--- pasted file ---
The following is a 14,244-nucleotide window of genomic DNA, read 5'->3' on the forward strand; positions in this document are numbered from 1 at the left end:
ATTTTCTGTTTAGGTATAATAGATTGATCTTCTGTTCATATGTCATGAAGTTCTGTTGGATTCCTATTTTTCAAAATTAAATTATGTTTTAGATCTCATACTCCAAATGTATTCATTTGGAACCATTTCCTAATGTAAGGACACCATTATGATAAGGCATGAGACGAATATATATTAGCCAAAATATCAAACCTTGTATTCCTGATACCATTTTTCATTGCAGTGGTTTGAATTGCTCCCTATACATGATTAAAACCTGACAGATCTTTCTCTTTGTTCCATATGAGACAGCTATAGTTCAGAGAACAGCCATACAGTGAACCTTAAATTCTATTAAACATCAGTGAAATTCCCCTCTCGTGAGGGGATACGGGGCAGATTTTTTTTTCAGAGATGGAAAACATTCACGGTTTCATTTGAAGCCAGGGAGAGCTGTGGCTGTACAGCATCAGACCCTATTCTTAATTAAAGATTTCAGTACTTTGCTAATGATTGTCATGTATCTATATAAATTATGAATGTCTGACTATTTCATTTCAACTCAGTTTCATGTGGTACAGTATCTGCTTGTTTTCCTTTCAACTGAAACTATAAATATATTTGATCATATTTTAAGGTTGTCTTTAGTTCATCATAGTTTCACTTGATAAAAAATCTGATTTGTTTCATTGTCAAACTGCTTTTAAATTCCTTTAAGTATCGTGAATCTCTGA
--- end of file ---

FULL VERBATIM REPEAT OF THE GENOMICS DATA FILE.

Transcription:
The following is a 14,244-nucleotide window of genomic DNA, read 5'->3' on the forward strand; positions in this document are numbered from 1 at the left end:
ATTTTCTGTTTAGGTATAATAGATTGATCTTCTGTTCATATGTCATGAAGTTCTGTTGGATTCCTATTTTTCAAAATTAAATTATGTTTTAGATCTCATACTCCAAATGTATTCATTTGGAACCATTTCCTAATGTAAGGACACCATTATGATAAGGCATGAGACGAATATATATTAGCCAAAATATCAAACCTTGTATTCCTGATACCATTTTTCATTGCAGTGGTTTGAATTGCTCCCTATACATGATTAAAACCTGACAGATCTTTCTCTTTGTTCCATATGAGACAGCTATAGTTCAGAGAACAGCCATACAGTGAACCTTAAATTCTATTAAACATCAGTGAAATTCCCCTCTCGTGAGGGGATACGGGGCAGATTTTTTTTTCAGAGATGGAAAACATTCACGGTTTCATTTGAAGCCAGGGAGAGCTGTGGCTGTACAGCATCAGACCCTATTCTTAATTAAAGATTTCAGTACTTTGCTAATGATTGTCATGTATCTATATAAATTATGAATGTCTGACTATTTCATTTCAACTCAGTTTCATGTGGTACAGTATCTGCTTGTTTTCCTTTCAACTGAAACTATAAATATATTTGATCATATTTTAAGGTTGTCTTTAGTTCATCATAGTTTCACTTGATAAAAAATCTGATTTGTTTCATTGTCAAACTGCTTTTAAATTCCTTTAAGTATCGTGAATCTCTGA